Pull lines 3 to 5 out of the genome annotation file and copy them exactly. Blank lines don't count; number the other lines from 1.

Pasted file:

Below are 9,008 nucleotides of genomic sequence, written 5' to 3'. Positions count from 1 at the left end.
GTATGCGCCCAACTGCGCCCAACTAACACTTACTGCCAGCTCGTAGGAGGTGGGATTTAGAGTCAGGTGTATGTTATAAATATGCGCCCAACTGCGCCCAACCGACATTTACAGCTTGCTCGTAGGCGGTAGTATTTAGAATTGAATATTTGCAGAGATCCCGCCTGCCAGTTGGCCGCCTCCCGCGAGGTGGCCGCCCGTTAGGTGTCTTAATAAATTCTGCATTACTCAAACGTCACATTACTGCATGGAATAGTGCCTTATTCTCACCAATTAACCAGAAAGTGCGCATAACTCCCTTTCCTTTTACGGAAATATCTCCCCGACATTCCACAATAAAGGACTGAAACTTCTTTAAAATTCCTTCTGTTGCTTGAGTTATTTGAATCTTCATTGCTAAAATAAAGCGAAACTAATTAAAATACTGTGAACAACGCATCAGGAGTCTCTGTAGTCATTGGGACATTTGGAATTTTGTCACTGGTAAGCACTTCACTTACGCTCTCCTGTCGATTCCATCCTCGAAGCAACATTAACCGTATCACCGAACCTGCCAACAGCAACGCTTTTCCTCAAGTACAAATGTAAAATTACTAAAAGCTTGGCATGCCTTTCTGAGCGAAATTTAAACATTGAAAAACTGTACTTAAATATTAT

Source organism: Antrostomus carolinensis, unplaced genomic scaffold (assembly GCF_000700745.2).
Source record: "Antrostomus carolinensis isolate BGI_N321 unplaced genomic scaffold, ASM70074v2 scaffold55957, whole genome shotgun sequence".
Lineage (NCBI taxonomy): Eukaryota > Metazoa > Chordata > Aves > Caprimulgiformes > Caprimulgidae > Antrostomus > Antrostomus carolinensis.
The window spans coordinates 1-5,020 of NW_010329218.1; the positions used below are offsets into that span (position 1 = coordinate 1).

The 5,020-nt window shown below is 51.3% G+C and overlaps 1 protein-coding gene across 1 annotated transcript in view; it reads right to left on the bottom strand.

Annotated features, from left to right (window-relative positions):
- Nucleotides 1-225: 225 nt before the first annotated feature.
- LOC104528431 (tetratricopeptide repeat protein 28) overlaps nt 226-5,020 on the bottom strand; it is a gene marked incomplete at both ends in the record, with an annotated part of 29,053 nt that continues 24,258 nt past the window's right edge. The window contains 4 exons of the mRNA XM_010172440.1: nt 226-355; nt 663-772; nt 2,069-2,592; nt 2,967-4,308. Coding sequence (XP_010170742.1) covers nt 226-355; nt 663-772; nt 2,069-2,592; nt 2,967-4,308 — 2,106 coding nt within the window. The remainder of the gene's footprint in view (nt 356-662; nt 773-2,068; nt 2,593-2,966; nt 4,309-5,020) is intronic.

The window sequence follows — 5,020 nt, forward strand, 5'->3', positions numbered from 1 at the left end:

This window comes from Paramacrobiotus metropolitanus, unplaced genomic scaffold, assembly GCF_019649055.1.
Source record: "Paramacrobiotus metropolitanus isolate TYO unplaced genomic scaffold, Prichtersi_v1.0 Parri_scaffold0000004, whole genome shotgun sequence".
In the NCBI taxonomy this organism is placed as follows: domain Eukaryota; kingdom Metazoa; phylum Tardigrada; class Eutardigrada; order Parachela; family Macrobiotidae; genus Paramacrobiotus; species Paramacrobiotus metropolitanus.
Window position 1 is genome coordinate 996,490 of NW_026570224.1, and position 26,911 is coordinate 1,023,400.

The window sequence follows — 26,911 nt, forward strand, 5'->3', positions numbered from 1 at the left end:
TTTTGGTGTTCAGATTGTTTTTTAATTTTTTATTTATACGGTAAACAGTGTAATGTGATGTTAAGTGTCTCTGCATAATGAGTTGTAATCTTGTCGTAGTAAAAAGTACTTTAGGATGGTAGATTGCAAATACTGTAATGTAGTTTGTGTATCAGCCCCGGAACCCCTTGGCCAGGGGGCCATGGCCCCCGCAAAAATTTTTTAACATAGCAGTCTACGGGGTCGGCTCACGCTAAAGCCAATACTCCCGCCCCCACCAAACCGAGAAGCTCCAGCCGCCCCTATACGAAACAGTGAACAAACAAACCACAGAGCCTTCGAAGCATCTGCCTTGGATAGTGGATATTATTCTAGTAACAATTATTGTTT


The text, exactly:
Source organism: Antrostomus carolinensis, unplaced genomic scaffold (assembly GCF_000700745.2).
Source record: "Antrostomus carolinensis isolate BGI_N321 unplaced genomic scaffold, ASM70074v2 scaffold55957, whole genome shotgun sequence".
Lineage (NCBI taxonomy): Eukaryota > Metazoa > Chordata > Aves > Caprimulgiformes > Caprimulgidae > Antrostomus > Antrostomus carolinensis.